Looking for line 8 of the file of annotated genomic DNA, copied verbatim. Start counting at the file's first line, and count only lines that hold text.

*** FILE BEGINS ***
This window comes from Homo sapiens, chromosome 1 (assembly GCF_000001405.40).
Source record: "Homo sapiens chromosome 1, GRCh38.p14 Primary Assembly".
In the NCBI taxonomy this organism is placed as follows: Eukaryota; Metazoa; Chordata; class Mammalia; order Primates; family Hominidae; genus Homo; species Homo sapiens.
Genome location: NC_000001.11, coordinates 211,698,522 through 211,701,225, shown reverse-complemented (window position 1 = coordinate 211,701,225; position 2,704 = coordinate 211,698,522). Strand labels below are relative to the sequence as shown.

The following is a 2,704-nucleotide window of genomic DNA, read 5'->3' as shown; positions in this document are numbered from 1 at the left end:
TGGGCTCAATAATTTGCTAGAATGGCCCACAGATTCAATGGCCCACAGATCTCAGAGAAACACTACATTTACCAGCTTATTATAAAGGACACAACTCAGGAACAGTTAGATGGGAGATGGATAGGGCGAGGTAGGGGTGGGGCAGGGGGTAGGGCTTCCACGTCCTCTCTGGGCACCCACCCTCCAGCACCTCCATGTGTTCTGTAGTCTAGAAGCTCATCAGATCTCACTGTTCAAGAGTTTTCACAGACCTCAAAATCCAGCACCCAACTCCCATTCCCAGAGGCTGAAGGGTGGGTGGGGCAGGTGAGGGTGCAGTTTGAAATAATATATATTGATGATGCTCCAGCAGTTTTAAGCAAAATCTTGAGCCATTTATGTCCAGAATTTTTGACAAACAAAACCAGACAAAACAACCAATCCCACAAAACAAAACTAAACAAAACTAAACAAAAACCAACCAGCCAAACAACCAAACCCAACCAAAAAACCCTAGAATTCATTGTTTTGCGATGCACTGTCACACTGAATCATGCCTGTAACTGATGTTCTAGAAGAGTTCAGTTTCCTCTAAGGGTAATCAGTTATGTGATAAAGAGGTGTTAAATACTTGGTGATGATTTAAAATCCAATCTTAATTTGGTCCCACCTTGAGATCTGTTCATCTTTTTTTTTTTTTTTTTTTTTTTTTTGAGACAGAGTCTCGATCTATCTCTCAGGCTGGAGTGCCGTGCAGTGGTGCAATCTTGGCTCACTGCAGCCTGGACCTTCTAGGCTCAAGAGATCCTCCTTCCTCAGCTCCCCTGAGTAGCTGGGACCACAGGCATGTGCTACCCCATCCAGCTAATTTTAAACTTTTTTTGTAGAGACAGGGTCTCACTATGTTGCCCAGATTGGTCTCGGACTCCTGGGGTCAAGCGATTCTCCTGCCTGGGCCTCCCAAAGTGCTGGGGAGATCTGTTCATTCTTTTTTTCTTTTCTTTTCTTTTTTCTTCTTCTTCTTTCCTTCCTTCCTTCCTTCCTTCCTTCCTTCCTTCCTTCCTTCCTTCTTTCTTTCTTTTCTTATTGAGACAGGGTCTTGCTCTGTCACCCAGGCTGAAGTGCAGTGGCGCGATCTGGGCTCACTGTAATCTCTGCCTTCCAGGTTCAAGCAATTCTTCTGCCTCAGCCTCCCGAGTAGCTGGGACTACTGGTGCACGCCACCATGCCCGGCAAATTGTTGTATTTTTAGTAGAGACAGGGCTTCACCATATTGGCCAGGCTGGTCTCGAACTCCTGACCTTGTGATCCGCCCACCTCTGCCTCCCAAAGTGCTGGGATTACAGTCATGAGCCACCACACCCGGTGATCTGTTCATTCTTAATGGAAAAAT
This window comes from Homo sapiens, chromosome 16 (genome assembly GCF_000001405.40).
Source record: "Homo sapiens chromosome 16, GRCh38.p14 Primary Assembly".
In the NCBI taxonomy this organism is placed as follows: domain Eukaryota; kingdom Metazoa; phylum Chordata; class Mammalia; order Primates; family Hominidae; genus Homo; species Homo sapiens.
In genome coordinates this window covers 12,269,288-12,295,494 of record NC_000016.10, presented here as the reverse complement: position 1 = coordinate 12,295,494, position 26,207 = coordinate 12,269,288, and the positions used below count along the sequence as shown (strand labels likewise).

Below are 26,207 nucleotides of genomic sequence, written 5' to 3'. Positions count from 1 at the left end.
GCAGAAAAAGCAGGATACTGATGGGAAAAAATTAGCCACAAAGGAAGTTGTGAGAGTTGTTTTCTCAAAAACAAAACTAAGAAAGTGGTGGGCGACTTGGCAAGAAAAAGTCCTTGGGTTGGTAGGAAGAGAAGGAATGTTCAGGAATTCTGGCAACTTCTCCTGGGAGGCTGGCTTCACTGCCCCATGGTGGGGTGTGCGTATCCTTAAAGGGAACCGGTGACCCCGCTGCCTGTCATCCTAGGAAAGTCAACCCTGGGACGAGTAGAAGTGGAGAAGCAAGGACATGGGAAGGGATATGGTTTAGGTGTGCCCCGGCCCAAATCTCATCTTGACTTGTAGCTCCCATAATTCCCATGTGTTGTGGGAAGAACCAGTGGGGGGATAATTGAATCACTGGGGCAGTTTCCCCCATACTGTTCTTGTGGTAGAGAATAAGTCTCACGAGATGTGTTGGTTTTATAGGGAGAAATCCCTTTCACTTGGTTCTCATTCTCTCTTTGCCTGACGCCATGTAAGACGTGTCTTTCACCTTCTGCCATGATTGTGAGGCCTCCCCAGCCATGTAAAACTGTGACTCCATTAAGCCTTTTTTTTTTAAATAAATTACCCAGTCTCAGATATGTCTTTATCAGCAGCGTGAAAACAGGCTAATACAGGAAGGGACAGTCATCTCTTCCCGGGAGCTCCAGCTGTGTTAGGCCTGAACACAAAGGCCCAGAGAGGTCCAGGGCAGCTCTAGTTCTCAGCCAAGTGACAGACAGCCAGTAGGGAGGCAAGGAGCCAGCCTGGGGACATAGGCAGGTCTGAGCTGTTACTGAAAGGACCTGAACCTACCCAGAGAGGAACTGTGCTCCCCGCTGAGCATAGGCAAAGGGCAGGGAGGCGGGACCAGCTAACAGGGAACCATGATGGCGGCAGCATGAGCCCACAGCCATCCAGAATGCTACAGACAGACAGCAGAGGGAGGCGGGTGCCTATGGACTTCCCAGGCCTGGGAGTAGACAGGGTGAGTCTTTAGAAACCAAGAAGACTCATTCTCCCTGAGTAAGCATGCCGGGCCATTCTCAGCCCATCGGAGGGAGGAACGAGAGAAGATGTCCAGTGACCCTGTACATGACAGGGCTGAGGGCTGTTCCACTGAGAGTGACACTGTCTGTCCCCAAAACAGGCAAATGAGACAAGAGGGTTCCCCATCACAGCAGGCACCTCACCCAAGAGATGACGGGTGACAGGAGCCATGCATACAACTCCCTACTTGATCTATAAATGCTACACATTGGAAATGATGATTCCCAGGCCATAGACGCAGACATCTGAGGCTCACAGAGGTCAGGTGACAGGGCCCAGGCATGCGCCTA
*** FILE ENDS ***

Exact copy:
Source record: "Homo sapiens chromosome 16, GRCh38.p14 Primary Assembly".